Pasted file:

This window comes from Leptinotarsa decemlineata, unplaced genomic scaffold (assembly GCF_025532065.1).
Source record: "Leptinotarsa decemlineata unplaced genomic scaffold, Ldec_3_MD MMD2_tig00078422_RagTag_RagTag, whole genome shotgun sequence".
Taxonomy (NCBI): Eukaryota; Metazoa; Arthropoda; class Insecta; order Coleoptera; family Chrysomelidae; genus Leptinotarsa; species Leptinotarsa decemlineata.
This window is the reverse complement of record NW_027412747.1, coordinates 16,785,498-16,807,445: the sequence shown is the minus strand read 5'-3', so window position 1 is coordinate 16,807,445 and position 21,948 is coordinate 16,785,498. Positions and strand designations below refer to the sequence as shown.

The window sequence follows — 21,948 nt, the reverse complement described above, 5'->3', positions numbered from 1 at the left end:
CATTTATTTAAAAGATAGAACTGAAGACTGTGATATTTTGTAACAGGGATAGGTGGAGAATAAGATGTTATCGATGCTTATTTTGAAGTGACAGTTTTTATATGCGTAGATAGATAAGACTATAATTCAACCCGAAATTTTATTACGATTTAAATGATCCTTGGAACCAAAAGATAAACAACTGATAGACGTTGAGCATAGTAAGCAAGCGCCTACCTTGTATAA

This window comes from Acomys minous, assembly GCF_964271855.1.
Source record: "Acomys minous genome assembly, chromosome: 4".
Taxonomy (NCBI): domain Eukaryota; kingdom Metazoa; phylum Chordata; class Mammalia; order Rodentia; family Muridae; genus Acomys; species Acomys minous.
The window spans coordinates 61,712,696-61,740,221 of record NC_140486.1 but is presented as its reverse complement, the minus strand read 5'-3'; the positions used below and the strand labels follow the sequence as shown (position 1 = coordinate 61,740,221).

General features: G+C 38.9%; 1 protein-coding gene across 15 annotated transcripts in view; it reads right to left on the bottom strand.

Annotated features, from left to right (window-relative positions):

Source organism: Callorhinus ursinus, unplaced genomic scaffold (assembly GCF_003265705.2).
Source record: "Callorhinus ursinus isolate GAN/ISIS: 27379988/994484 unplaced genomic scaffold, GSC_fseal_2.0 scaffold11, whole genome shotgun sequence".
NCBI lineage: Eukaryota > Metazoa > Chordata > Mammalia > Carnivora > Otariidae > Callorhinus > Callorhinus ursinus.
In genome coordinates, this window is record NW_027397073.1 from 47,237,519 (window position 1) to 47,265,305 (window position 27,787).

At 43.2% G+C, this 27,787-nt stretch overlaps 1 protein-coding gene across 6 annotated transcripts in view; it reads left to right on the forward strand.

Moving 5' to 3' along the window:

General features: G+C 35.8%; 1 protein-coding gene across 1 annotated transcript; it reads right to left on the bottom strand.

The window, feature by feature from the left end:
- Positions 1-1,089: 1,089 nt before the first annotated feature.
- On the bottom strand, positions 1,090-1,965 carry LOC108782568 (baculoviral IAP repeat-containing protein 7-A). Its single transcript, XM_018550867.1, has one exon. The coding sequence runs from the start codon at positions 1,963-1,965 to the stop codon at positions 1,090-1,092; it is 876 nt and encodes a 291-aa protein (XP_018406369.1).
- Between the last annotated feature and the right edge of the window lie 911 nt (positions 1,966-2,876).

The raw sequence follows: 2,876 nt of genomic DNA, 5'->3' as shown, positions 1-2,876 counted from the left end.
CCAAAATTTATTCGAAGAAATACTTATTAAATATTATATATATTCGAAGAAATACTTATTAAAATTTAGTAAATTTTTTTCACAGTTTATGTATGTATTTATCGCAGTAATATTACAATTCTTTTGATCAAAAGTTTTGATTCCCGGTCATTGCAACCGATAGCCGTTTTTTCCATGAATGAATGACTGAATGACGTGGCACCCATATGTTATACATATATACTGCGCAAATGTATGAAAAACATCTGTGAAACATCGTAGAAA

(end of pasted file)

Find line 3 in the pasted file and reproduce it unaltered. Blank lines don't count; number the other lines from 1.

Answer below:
Taxonomy (NCBI): Eukaryota; Metazoa; Arthropoda; class Insecta; order Coleoptera; family Chrysomelidae; genus Leptinotarsa; species Leptinotarsa decemlineata.